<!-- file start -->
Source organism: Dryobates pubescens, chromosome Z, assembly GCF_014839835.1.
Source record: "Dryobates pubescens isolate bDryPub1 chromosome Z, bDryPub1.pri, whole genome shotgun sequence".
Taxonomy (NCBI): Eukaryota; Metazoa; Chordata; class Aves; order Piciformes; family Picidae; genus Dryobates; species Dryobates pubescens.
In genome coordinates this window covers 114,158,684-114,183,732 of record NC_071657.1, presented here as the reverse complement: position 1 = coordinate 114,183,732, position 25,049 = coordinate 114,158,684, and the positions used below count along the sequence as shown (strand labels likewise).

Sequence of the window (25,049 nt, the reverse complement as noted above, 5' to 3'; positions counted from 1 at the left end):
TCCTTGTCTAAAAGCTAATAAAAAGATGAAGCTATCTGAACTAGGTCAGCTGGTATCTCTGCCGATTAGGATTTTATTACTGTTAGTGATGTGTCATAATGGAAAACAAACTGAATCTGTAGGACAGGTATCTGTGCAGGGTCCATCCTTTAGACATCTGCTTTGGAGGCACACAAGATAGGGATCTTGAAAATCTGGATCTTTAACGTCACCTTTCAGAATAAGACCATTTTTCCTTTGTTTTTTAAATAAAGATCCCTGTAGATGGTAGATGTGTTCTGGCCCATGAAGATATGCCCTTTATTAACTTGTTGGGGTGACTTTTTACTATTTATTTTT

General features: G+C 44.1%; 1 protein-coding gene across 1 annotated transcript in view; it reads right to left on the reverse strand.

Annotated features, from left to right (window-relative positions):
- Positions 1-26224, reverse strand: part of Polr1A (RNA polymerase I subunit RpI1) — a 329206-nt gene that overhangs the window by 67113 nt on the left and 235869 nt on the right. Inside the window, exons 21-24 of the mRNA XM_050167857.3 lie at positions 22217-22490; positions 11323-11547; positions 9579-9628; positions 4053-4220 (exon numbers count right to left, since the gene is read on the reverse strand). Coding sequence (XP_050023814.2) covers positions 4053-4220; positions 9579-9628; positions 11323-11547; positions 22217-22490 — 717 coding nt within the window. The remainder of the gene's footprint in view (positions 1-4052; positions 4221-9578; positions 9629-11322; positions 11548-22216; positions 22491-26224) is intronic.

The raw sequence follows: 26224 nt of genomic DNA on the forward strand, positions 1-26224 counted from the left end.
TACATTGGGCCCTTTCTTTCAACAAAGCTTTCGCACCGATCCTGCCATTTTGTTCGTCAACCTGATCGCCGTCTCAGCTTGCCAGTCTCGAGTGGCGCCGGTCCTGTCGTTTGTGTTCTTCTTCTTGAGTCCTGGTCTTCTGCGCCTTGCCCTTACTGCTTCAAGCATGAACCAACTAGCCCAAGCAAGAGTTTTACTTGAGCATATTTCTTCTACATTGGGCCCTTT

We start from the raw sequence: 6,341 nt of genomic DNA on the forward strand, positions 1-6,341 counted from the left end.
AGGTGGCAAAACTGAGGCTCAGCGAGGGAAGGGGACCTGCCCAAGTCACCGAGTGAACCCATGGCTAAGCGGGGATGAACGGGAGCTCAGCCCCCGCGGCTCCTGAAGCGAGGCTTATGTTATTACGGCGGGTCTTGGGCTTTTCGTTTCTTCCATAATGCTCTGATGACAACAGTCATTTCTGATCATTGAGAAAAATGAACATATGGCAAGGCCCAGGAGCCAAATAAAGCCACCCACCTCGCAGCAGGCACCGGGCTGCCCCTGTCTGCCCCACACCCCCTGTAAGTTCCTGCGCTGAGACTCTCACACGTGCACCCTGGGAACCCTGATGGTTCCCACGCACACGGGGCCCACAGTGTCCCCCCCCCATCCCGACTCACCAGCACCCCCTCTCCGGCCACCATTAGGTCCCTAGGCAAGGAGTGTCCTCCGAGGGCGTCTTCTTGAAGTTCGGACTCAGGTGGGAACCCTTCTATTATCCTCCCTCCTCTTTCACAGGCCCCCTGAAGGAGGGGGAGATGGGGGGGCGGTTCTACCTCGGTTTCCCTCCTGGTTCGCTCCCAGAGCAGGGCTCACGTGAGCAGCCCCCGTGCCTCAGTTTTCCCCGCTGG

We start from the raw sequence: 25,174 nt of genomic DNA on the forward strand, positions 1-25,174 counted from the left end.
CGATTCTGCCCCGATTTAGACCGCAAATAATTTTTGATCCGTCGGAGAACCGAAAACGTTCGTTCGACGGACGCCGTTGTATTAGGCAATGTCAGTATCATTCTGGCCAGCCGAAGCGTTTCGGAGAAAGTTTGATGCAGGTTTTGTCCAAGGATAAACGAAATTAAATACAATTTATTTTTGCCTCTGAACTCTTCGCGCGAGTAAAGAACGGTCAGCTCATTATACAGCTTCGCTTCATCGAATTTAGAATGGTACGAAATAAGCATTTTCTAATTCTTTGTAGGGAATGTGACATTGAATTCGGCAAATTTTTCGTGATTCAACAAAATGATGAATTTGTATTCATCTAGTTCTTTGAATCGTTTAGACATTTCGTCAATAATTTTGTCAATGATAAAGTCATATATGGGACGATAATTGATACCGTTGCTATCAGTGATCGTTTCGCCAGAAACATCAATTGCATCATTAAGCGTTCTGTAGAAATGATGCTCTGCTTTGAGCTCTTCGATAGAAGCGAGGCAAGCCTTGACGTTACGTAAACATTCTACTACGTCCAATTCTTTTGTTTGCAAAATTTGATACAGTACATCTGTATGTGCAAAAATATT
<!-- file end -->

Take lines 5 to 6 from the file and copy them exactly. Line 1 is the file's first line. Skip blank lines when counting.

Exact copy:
Sequence of the window (25,049 nt, the reverse complement as noted above, 5' to 3'; positions counted from 1 at the left end):
TCCTTGTCTAAAAGCTAATAAAAAGATGAAGCTATCTGAACTAGGTCAGCTGGTATCTCTGCCGATTAGGATTTTATTACTGTTAGTGATGTGTCATAATGGAAAACAAACTGAATCTGTAGGACAGGTATCTGTGCAGGGTCCATCCTTTAGACATCTGCTTTGGAGGCACACAAGATAGGGATCTTGAAAATCTGGATCTTTAACGTCACCTTTCAGAATAAGACCATTTTTCCTTTGTTTTTTAAATAAAGATCCCTGTAGATGGTAGATGTGTTCTGGCCCATGAAGATATGCCCTTTATTAACTTGTTGGGGTGACTTTTTACTATTTATTTTT